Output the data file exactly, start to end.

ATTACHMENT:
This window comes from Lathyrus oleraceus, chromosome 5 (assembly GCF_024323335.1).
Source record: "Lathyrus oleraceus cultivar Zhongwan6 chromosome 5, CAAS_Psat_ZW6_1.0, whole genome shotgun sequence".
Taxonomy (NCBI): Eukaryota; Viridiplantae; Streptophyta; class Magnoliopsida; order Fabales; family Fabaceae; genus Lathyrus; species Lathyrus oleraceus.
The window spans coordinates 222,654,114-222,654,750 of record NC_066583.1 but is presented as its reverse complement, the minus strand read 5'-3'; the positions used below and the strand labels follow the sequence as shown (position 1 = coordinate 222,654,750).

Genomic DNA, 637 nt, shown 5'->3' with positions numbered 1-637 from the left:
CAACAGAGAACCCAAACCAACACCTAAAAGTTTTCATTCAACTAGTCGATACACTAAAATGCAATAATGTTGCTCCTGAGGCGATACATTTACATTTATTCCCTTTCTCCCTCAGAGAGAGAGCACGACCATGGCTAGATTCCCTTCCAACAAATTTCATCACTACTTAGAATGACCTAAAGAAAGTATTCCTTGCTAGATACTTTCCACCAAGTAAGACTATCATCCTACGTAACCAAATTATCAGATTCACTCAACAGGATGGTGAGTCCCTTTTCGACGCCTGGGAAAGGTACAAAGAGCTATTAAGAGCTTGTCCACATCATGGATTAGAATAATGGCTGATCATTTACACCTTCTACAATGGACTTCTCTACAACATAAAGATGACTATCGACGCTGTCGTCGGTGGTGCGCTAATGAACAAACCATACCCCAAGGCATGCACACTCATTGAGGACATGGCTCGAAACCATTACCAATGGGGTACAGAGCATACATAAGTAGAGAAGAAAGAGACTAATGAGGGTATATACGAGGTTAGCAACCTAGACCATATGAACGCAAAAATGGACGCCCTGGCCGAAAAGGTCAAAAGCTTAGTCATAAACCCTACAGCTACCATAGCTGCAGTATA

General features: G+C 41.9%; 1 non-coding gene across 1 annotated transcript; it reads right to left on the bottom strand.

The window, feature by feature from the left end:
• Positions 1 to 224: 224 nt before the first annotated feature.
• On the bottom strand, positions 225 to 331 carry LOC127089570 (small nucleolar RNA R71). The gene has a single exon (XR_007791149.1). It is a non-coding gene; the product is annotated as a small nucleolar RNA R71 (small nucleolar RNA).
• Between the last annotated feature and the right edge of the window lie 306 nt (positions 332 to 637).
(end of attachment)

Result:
This window comes from Lathyrus oleraceus, chromosome 5 (assembly GCF_024323335.1).
Source record: "Lathyrus oleraceus cultivar Zhongwan6 chromosome 5, CAAS_Psat_ZW6_1.0, whole genome shotgun sequence".
Taxonomy (NCBI): Eukaryota; Viridiplantae; Streptophyta; class Magnoliopsida; order Fabales; family Fabaceae; genus Lathyrus; species Lathyrus oleraceus.
The window spans coordinates 222,654,114-222,654,750 of record NC_066583.1 but is presented as its reverse complement, the minus strand read 5'-3'; the positions used below and the strand labels follow the sequence as shown (position 1 = coordinate 222,654,750).

Genomic DNA, 637 nt, shown 5'->3' with positions numbered 1-637 from the left:
CAACAGAGAACCCAAACCAACACCTAAAAGTTTTCATTCAACTAGTCGATACACTAAAATGCAATAATGTTGCTCCTGAGGCGATACATTTACATTTATTCCCTTTCTCCCTCAGAGAGAGAGCACGACCATGGCTAGATTCCCTTCCAACAAATTTCATCACTACTTAGAATGACCTAAAGAAAGTATTCCTTGCTAGATACTTTCCACCAAGTAAGACTATCATCCTACGTAACCAAATTATCAGATTCACTCAACAGGATGGTGAGTCCCTTTTCGACGCCTGGGAAAGGTACAAAGAGCTATTAAGAGCTTGTCCACATCATGGATTAGAATAATGGCTGATCATTTACACCTTCTACAATGGACTTCTCTACAACATAAAGATGACTATCGACGCTGTCGTCGGTGGTGCGCTAATGAACAAACCATACCCCAAGGCATGCACACTCATTGAGGACATGGCTCGAAACCATTACCAATGGGGTACAGAGCATACATAAGTAGAGAAGAAAGAGACTAATGAGGGTATATACGAGGTTAGCAACCTAGACCATATGAACGCAAAAATGGACGCCCTGGCCGAAAAGGTCAAAAGCTTAGTCATAAACCCTACAGCTACCATAGCTGCAGTATA

General features: G+C 41.9%; 1 non-coding gene across 1 annotated transcript; it reads right to left on the bottom strand.

The window, feature by feature from the left end:
• Positions 1 to 224: 224 nt before the first annotated feature.
• On the bottom strand, positions 225 to 331 carry LOC127089570 (small nucleolar RNA R71). The gene has a single exon (XR_007791149.1). It is a non-coding gene; the product is annotated as a small nucleolar RNA R71 (small nucleolar RNA).
• Between the last annotated feature and the right edge of the window lie 306 nt (positions 332 to 637).